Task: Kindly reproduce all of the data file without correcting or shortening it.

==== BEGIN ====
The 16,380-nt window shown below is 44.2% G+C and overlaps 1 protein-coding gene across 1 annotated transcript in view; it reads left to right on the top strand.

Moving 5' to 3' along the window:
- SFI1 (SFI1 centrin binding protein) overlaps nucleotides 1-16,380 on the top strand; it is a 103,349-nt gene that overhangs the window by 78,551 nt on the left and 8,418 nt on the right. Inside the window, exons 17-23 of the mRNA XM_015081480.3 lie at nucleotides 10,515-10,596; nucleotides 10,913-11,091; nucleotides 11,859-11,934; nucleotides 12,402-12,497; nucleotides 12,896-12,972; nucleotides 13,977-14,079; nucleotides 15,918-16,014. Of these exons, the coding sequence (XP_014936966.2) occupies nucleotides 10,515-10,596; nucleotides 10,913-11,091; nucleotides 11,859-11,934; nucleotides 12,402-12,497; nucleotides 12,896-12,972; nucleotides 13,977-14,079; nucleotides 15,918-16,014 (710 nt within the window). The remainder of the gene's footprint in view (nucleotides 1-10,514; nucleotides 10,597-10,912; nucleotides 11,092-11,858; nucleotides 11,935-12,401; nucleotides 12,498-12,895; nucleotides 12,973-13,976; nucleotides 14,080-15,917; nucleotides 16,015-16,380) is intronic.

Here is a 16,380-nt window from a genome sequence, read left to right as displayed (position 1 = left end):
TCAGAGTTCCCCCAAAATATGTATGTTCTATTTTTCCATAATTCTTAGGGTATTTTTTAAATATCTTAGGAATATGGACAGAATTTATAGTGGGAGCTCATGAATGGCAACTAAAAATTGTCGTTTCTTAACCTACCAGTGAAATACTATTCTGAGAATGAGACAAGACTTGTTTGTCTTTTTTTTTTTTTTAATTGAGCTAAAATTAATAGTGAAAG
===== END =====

The 16,380-nt window shown below is 44.2% G+C and overlaps 1 protein-coding gene across 1 annotated transcript in view; it reads left to right on the top strand.

Moving 5' to 3' along the window:
- SFI1 (SFI1 centrin binding protein) overlaps nucleotides 1-16,380 on the top strand; it is a 103,349-nt gene that overhangs the window by 78,551 nt on the left and 8,418 nt on the right. Inside the window, exons 17-23 of the mRNA XM_015081480.3 lie at nucleotides 10,515-10,596; nucleotides 10,913-11,091; nucleotides 11,859-11,934; nucleotides 12,402-12,497; nucleotides 12,896-12,972; nucleotides 13,977-14,079; nucleotides 15,918-16,014. Of these exons, the coding sequence (XP_014936966.2) occupies nucleotides 10,515-10,596; nucleotides 10,913-11,091; nucleotides 11,859-11,934; nucleotides 12,402-12,497; nucleotides 12,896-12,972; nucleotides 13,977-14,079; nucleotides 15,918-16,014 (710 nt within the window). The remainder of the gene's footprint in view (nucleotides 1-10,514; nucleotides 10,597-10,912; nucleotides 11,092-11,858; nucleotides 11,935-12,401; nucleotides 12,498-12,895; nucleotides 12,973-13,976; nucleotides 14,080-15,917; nucleotides 16,015-16,380) is intronic.

Here is a 16,380-nt window from a genome sequence, read left to right as displayed (position 1 = left end):
TCAGAGTTCCCCCAAAATATGTATGTTCTATTTTTCCATAATTCTTAGGGTATTTTTTAAATATCTTAGGAATATGGACAGAATTTATAGTGGGAGCTCATGAATGGCAACTAAAAATTGTCGTTTCTTAACCTACCAGTGAAATACTATTCTGAGAATGAGACAAGACTTGTTTGTCTTTTTTTTTTTTTTAATTGAGCTAAAATTAATAGTGAAAG